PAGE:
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Aliskiren alone or with other antihypertensives in the elderly with borderline and stage 1 hypertension: the APOLLO trial

Koon K. Teo , Marc Pfeffer , Giuseppe Mancia , Martin O'Donnell , Gilles Dagenais , Rafael Diaz , Antonio Dans , Lisheng Liu , Jackie Bosch , Philip Joseph , Ingrid Copland , Hyejung Jung , Janice Pogue , Salim Yusuf , on behalf of the Aliskiren Prevention of Later Life Outcomes trial Investigators
DOI: http://dx.doi.org/10.1093/eurheartj/ehu079 1743-1751 First published online: 10 March 2014


Aims We studied the unclear question whether blood pressure (BP) lowering reduces cardiovascular disease (CVD) in elderly individuals with systolic BP <160 mm Hg.

Methods and results We initiated a randomized placebo-controlled stratified 2 × 2 factorial clinical trial evaluating the effects of BP lowering in 11 000 elderly individuals with systolic blood pressure (SBP) between 130 and 159 mm Hg, for 5 years. Following 5-week active run-in, participants were randomized to aliskiren (300 mg) or placebo, and to an additional antihypertensive [hydrochlorothiazide (25 mg) or amlodipine (5 mg)], or their respective placeboes. Study was terminated by sponsor after 1759 subjects (age 72.1 ± 5.2 years, 88% receiving at least one antihypertensive) were randomized and followed for 0.6 year. Study drugs were well tolerated with few serious adverse events during run-in and after randomization, with no significant differences between treatment groups. By design, three levels of BP reductions were achieved, adjusted mean BP reductions of 3.5/1.7 mm Hg (P < 0.001) by aliskiren, 6.8/3.3 mm Hg (P < 0.001) by hydrochlorothiazide or amlodipine, and 10.3/5.0 mm Hg (P < 0.001) by double therapy compared with placebo. Twenty-five major CVD events occurred. Non-significant trends towards fewer CVD events with greater BP reductions are evident: hazard ratios (HR) 0.82 [95% confidence interval (CI): 0.37–1.81] for 3.5 mm Hg SBP reduction; HR 0.45 (95% CI: 0.19–1.04) for 6.8 mm Hg; and HR 0.25 (0.05–1.18) for 10.3 mm Hg reduction for primary composite of CV death, MI, stroke, or significant heart failure.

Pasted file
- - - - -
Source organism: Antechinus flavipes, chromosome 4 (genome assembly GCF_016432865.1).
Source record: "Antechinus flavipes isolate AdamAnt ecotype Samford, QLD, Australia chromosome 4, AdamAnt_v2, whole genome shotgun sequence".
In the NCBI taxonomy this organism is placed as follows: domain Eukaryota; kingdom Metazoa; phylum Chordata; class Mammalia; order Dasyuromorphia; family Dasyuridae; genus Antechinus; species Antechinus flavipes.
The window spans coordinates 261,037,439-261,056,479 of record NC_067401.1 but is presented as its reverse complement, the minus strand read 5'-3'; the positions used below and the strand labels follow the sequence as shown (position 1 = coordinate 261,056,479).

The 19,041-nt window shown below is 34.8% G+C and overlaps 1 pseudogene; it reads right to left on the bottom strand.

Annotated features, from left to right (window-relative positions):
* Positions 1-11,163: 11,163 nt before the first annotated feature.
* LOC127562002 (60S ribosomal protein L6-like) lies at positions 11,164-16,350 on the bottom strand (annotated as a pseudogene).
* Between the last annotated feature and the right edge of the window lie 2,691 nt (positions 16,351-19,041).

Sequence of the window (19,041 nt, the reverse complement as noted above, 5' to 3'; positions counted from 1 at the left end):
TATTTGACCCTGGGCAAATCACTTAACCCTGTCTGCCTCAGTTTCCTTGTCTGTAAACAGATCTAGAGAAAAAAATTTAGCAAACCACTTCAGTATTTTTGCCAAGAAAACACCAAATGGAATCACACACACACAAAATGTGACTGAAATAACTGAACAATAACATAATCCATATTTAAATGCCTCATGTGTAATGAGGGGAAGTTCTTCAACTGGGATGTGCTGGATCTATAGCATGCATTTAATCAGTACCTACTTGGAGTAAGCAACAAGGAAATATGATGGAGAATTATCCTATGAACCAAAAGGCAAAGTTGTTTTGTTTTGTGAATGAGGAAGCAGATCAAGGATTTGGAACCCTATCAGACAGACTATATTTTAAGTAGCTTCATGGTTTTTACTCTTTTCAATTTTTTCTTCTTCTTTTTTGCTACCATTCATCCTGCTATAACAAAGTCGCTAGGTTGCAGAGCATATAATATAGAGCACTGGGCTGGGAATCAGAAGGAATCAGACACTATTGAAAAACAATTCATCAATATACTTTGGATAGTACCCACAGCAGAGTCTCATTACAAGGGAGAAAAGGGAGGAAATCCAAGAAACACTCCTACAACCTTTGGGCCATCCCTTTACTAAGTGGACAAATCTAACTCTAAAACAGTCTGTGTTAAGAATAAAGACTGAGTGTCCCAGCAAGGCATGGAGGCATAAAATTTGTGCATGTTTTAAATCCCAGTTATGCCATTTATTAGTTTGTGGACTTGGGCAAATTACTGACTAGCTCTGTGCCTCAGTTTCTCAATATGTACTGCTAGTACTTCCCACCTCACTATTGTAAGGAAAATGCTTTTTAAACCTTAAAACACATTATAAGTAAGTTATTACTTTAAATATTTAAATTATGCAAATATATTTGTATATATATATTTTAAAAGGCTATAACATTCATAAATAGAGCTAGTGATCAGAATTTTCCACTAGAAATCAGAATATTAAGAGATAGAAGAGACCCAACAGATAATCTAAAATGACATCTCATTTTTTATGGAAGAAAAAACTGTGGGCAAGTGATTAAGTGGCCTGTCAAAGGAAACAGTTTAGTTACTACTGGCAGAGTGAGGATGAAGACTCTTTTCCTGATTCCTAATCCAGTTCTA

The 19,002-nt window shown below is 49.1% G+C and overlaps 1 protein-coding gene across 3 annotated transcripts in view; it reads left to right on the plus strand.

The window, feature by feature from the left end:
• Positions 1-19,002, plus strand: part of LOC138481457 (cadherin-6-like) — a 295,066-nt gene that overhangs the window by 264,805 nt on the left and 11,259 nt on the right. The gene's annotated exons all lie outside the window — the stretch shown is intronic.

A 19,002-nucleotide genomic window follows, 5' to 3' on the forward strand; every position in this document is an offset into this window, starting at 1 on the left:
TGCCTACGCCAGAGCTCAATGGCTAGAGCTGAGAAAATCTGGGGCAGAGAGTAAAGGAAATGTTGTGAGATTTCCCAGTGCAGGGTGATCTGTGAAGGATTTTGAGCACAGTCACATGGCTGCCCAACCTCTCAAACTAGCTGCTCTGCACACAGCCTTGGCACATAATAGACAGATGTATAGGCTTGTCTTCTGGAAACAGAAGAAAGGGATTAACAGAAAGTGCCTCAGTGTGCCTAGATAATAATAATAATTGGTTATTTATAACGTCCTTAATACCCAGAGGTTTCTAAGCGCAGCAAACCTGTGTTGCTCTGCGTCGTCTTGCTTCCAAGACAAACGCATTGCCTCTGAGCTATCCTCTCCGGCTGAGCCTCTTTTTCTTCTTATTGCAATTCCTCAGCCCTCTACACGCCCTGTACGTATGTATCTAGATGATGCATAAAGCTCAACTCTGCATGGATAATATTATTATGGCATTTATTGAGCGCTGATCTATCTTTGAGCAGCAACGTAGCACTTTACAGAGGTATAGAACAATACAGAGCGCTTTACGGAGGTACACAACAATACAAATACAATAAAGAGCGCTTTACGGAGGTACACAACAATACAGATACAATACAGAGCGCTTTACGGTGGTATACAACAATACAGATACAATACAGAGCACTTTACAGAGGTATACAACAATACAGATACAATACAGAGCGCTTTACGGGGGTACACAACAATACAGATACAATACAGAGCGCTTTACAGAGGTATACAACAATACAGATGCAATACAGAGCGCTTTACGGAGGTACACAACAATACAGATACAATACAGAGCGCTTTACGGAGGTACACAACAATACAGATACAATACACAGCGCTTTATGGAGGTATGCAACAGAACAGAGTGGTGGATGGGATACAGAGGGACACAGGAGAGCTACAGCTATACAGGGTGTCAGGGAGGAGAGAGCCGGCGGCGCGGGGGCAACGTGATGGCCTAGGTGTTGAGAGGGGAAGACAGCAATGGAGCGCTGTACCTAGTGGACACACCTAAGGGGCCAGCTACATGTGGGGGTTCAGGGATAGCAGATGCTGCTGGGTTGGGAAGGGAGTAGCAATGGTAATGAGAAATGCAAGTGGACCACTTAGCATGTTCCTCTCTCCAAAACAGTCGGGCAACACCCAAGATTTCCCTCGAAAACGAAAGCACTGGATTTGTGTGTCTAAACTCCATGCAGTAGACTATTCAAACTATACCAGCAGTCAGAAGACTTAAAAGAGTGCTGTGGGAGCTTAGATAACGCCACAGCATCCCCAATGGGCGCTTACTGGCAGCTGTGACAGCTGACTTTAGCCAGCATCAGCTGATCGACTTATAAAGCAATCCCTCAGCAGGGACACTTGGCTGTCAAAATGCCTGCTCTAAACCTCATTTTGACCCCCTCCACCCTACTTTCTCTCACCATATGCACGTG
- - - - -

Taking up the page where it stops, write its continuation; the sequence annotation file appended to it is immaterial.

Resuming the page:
Conclusions Sizeable reductions in BP, with potential for substantial CVD reduction, can be safely achieved using combinations of BP drugs in the elderly with normal high and Stage 1 hypertension.

Clinical trial registration NCT01259297.

  • Lowering stage 1 hypertension in elderly
  • Clinical trial
  • Aliskiren
  • Direct renin inhibitor
  • Combination therapy

See page 1703 for the editorial comment on this article (doi:10.1093/eurheartj/ehu129)


Hypertension is a major risk factor for cardiovascular disease (CVD), especially in the elderly, and accounts for ∼6% of adult deaths worldwide.1,2 Several guidelines recommend initiating antihypertensive drug treatment in those with systolic blood pressure (SBP) > 140 mm Hg or diastolic blood pressure (DBP) > 90 mm Hg, and some suggest that BP should be lowered in individuals with diabetes or other high-risk conditions who have an SBP over 130 mm Hg.35 While blood pressure (BP) reduction has been clearly shown to reduce CVD in elderly people with SBP ≥ 160 mm Hg, there is at present conflicting evidence on whether this is the case also when SBP values are 159 mm Hg or less, especially if individuals are already receiving antihypertensive medications.6,7 This gap in knowledge is highlighted by the recent ESH/ESC guidelines which indicate that there is limited evidence from randomized clinical trials that drug treatment for grade 1 hypertension reduces clinical events in the elderly.8